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A top economic advisor to Mitt Romney has hinted that the Republican presidential candidate may either dismantle the Consumer Financial Protection Bureau (CFPB) or realign the agency outside of the Federal Reserve.

Romney advisor Glenn Hubbard, who is also a dean of the Columbia Business School, told the Wall Street Journal that Romney will also propose a new system for dismantling failing financial institutions that differs from the current Dodd-Frank Act requirements and will put forward a plan to wind down Fannie Mae and Freddie Mac.

For the CFPB, Hubbard offered two scenarios: Romney might eliminate the agency and reassign its powers to existing to financial regulators, or he might realign its position within the federal government and make it more accountable to congressional oversight. During the presidential campaign, Romney has not previously discussed the CFPB at any great length.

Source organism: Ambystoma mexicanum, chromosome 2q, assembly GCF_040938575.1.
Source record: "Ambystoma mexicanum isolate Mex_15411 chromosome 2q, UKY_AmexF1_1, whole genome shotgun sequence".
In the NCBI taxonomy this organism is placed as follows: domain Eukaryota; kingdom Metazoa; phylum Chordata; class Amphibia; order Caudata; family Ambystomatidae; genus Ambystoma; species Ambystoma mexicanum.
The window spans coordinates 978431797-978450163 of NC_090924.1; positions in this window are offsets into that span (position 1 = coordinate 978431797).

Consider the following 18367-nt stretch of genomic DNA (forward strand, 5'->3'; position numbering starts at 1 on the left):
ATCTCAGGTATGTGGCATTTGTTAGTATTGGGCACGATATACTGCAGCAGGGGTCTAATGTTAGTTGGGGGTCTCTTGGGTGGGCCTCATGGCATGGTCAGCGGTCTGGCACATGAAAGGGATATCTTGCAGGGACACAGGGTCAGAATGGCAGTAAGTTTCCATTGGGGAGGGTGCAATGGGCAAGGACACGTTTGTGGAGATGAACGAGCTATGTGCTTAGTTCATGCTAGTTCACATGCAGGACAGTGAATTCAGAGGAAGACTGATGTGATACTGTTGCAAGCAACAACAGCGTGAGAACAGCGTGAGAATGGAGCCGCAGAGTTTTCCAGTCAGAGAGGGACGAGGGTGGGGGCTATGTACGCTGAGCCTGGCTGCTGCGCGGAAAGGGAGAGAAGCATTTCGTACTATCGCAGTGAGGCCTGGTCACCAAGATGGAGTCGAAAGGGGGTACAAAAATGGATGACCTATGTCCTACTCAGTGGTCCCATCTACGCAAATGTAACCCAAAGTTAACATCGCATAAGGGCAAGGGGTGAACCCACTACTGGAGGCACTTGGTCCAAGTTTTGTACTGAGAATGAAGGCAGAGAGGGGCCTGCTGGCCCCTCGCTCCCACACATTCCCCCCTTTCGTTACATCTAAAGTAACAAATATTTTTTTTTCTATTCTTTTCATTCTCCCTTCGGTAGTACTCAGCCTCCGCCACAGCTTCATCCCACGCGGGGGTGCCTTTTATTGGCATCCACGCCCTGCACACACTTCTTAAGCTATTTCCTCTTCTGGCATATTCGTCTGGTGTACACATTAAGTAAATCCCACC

Hubbard also used his interview to emphasize his admiration for the Federal Reserve's current leadership.

"If there's a hero in this story, it's the Fed and Chairman [Ben] Bernanke," he said. However, Hubbard declined to speculate whether Bernanke would be offered a position in a Romney administration. Bernanke was originally appointed to run the Fed by former President George W. Bush and was reappointed by President Obama.

Hubbard added that Romney spell out his plans for financial regulation at greater length in a series of campaign speeches that will be delivered in the coming weeks.




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